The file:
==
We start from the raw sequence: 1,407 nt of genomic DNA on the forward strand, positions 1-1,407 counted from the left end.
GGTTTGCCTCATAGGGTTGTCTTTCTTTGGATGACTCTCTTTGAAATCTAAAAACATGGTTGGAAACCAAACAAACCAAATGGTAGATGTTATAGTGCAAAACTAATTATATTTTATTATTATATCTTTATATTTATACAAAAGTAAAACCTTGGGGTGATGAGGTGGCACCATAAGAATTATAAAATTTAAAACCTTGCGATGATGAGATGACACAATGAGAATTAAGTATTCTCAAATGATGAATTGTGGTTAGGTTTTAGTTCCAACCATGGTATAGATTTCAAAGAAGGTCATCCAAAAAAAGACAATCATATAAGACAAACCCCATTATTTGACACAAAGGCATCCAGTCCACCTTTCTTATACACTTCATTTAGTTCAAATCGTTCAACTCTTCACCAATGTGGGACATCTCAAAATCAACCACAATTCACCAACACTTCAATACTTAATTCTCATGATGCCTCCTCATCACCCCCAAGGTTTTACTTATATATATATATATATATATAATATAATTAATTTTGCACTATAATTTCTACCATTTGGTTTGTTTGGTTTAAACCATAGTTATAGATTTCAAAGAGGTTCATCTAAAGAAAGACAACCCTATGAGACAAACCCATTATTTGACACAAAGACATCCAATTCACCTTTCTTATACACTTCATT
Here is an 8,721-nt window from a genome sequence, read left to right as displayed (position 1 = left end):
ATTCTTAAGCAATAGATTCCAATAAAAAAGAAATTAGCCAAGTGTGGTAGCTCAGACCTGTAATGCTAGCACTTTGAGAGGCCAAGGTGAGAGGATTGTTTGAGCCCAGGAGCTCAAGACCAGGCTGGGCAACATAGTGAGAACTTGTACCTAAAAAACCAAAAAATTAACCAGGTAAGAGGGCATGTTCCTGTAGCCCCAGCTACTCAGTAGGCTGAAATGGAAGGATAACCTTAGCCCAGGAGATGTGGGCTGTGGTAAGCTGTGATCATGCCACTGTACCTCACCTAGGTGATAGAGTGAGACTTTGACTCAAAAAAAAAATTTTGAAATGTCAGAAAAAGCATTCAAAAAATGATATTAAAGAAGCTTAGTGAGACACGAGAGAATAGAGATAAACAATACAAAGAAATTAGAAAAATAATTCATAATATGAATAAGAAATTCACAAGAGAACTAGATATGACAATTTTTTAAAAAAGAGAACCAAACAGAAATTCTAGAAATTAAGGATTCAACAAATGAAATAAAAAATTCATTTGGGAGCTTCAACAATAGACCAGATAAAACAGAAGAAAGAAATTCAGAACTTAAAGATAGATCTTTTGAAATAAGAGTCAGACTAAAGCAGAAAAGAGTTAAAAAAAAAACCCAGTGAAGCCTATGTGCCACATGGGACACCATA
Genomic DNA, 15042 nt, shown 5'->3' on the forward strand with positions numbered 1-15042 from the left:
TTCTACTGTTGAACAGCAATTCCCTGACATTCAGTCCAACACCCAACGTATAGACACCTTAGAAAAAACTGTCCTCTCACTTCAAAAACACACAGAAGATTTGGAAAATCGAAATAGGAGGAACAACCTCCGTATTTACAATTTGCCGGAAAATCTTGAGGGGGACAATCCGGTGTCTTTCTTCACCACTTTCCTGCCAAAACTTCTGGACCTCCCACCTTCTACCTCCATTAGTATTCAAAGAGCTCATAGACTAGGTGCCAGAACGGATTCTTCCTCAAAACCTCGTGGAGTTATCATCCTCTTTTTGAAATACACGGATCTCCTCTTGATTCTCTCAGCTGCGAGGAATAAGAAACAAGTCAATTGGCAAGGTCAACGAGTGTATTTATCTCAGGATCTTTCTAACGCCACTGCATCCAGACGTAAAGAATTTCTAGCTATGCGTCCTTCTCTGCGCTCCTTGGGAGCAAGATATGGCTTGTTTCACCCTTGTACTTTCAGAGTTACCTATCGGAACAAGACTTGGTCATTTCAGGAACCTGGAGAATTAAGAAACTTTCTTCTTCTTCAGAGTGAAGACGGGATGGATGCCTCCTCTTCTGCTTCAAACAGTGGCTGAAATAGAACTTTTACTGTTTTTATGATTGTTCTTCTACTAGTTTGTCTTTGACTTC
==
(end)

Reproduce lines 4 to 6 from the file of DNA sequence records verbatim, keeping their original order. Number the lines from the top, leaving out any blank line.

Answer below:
ATTCTTAAGCAATAGATTCCAATAAAAAAGAAATTAGCCAAGTGTGGTAGCTCAGACCTGTAATGCTAGCACTTTGAGAGGCCAAGGTGAGAGGATTGTTTGAGCCCAGGAGCTCAAGACCAGGCTGGGCAACATAGTGAGAACTTGTACCTAAAAAACCAAAAAATTAACCAGGTAAGAGGGCATGTTCCTGTAGCCCCAGCTACTCAGTAGGCTGAAATGGAAGGATAACCTTAGCCCAGGAGATGTGGGCTGTGGTAAGCTGTGATCATGCCACTGTACCTCACCTAGGTGATAGAGTGAGACTTTGACTCAAAAAAAAAATTTTGAAATGTCAGAAAAAGCATTCAAAAAATGATATTAAAGAAGCTTAGTGAGACACGAGAGAATAGAGATAAACAATACAAAGAAATTAGAAAAATAATTCATAATATGAATAAGAAATTCACAAGAGAACTAGATATGACAATTTTTTAAAAAAGAGAACCAAACAGAAATTCTAGAAATTAAGGATTCAACAAATGAAATAAAAAATTCATTTGGGAGCTTCAACAATAGACCAGATAAAACAGAAGAAAGAAATTCAGAACTTAAAGATAGATCTTTTGAAATAAGAGTCAGACTAAAGCAGAAAAGAGTTAAAAAAAAAACCCAGTGAAGCCTATGTGCCACATGGGACACCATA
Genomic DNA, 15042 nt, shown 5'->3' on the forward strand with positions numbered 1-15042 from the left:
TTCTACTGTTGAACAGCAATTCCCTGACATTCAGTCCAACACCCAACGTATAGACACCTTAGAAAAAACTGTCCTCTCACTTCAAAAACACACAGAAGATTTGGAAAATCGAAATAGGAGGAACAACCTCCGTATTTACAATTTGCCGGAAAATCTTGAGGGGGACAATCCGGTGTCTTTCTTCACCACTTTCCTGCCAAAACTTCTGGACCTCCCACCTTCTACCTCCATTAGTATTCAAAGAGCTCATAGACTAGGTGCCAGAACGGATTCTTCCTCAAAACCTCGTGGAGTTATCATCCTCTTTTTGAAATACACGGATCTCCTCTTGATTCTCTCAGCTGCGAGGAATAAGAAACAAGTCAATTGGCAAGGTCAACGAGTGTATTTATCTCAGGATCTTTCTAACGCCACTGCATCCAGACGTAAAGAATTTCTAGCTATGCGTCCTTCTCTGCGCTCCTTGGGAGCAAGATATGGCTTGTTTCACCCTTGTACTTTCAGAGTTACCTATCGGAACAAGACTTGGTCATTTCAGGAACCTGGAGAATTAAGAAACTTTCTTCTTCTTCAGAGTGAAGACGGGATGGATGCCTCCTCTTCTGCTTCAAACAGTGGCTGAAATAGAACTTTTACTGTTTTTATGATTGTTCTTCTACTAGTTTGTCTTTGACTTC